Indeed, in the US, more people of color and women hold top jobs in the public and private sector than anywhere else in the world. The fact that a large black underclass remains - something the recent floods in New Orleans revealed in a horrifically dramatic way - is mainly the result of failing school systems.

Affirmative action programs, of course, have always been vulnerable to attack by those who can't benefit from them. In 2003, a white student asked the US Supreme Court to declare that the use of race in the University of Michigan's admission policies violated the Equal Protection Clause of the Fourteenth Amendment of the US Constitution.

The Supreme Court, however, ruled that the program was constitutional, citing a "compelling state interest" in racial diversity. "Effective participation by members of all racial and ethnic groups in the civil life of our nation," the court said, "is essential if the dream of one nation, indivisible, is to be realized."

In reaching its decision, the Supreme Court took into account a legal brief submitted by 60 major American businesses, led by General Motors, asking that affirmative action be upheld. They argued that the skills needed in today's global marketplace can only be developed through exposure to a wide diversity of people. Retired military officers and commanders told the court that affirmative action was essential to maintaining an integrated officer corps.

What America's affirmative action programs may not do is set quotas for minorities, as this prevents competition between different groups. But, in comparing groups, it is permitted to use an individual's status as member of an under-represented minority in his or her favor. As a result, a university may select a black student with a satisfactory score on the admissions test, even if there is a white student with a better score.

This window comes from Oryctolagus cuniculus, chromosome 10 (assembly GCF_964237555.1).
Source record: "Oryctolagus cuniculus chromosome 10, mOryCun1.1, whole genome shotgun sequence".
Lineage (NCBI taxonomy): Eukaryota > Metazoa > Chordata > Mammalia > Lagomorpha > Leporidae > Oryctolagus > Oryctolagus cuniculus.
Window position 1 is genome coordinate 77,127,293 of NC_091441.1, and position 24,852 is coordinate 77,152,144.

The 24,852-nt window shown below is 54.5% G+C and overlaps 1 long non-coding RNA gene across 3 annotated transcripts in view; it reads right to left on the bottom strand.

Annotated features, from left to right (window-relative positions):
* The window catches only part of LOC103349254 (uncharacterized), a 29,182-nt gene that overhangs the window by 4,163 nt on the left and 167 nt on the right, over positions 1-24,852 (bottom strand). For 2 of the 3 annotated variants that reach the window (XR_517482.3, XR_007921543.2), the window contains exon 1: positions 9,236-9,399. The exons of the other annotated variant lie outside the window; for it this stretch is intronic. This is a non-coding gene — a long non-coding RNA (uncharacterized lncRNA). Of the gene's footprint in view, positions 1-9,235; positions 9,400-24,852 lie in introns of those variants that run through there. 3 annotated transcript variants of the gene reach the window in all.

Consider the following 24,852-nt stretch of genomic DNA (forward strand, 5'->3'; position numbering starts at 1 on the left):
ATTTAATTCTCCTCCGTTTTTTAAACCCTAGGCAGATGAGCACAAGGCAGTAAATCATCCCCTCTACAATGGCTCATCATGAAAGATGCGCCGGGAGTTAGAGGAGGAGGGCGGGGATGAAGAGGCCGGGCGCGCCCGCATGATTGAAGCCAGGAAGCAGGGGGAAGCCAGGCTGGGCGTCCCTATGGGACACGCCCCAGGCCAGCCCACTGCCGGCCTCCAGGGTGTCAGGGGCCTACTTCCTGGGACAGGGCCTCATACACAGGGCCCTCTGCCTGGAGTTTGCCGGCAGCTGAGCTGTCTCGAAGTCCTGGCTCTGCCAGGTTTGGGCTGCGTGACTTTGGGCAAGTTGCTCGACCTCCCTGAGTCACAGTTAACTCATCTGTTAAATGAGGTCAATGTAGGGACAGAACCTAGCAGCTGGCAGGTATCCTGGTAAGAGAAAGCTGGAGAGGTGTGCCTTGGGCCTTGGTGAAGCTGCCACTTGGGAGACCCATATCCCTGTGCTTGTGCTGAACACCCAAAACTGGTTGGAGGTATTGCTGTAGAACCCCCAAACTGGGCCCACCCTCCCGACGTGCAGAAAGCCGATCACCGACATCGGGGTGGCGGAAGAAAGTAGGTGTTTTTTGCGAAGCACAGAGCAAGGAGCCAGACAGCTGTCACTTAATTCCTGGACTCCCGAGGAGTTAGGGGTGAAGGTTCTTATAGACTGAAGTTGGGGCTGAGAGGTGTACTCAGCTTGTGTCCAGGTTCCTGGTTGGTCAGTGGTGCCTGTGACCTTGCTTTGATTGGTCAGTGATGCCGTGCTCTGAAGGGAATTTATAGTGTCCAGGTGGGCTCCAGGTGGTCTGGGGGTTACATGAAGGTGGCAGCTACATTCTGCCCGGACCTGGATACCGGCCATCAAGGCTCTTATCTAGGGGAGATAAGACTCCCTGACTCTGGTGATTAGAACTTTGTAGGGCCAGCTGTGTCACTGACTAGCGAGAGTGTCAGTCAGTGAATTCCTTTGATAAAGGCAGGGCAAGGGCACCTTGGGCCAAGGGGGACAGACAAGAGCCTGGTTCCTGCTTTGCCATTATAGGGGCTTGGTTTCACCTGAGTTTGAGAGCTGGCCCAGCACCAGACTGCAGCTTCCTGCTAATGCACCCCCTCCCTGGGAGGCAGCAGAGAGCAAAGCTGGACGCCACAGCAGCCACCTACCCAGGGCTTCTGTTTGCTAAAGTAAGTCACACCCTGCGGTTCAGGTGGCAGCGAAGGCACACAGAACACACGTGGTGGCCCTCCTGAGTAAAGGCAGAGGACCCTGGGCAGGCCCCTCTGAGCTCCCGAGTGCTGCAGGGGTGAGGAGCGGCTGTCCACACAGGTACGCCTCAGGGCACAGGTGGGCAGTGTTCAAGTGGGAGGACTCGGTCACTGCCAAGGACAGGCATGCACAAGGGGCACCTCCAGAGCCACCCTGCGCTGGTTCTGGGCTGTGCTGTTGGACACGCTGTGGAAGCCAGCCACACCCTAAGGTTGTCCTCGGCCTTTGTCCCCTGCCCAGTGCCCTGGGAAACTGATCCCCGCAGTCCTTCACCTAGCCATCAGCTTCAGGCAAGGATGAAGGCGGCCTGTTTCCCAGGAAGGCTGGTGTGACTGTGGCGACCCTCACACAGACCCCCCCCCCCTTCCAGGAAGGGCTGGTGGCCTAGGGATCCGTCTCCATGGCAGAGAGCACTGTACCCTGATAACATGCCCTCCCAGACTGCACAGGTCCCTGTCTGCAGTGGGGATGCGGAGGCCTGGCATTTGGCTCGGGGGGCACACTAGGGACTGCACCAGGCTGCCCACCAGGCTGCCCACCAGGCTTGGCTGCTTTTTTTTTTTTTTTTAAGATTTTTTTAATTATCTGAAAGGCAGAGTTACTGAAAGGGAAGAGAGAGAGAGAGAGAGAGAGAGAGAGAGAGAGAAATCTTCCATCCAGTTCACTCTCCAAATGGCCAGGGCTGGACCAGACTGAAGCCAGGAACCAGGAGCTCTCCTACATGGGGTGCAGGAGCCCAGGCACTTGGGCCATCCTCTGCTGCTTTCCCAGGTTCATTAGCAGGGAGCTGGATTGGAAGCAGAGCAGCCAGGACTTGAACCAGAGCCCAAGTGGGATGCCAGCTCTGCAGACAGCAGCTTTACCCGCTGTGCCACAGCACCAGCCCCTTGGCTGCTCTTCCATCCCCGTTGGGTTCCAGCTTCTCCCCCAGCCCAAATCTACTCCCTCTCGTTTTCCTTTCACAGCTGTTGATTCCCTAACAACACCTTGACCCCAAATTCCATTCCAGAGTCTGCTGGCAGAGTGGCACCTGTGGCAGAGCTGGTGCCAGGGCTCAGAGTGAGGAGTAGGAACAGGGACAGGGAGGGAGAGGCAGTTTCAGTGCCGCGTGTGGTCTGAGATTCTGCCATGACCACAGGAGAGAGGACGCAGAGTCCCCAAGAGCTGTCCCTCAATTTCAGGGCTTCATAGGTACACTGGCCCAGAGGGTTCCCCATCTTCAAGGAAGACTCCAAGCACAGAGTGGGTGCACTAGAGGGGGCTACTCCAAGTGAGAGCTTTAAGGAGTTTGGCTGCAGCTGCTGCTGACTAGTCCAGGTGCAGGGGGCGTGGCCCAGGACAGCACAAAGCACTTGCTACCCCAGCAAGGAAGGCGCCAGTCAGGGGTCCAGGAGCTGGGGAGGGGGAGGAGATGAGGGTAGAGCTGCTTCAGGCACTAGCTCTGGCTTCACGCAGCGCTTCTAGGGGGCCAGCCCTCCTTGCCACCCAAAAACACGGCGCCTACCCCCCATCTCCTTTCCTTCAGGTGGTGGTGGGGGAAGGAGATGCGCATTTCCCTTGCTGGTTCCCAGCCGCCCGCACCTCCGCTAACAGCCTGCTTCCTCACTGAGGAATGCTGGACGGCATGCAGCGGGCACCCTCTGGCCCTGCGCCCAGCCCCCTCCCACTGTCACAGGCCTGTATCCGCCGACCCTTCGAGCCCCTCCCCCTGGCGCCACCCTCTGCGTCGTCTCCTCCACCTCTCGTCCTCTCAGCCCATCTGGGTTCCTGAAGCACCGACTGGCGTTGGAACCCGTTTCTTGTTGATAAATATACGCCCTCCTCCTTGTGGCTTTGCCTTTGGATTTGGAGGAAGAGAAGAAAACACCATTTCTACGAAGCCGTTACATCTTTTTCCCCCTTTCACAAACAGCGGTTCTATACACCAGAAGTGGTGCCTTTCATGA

From the current French viewpoint, however, laws and regulations based on ethnicity are regarded as an unwelcome encroachment on the Republican ideal. French President Jacques Chirac vehemently opposes quotas for immigrants, out of fear that such a policy would stigmatize groups. And French businesses don't see it as their role to solve the problems of the suburbs.

Moreover, French Interior Minister Nicolas Sarkozy hasn't done much except hand out some special grants to the smartest immigrants from the suburbs. France does have affirmative action programs, but they address poverty, not ethnicity.

If European politicians are serious about preventing a schism between population groups, affirmative action is essential - not only at the workplace, but also for small business loans, home loans, public procurement, and school admissions. Tony Blair, who in July was faced with the shortcomings of integration in the UK, should take advantage of the country's current presidency of the European Union to make affirmative action programs the top priority at next month's summit of European government leaders in Brussels.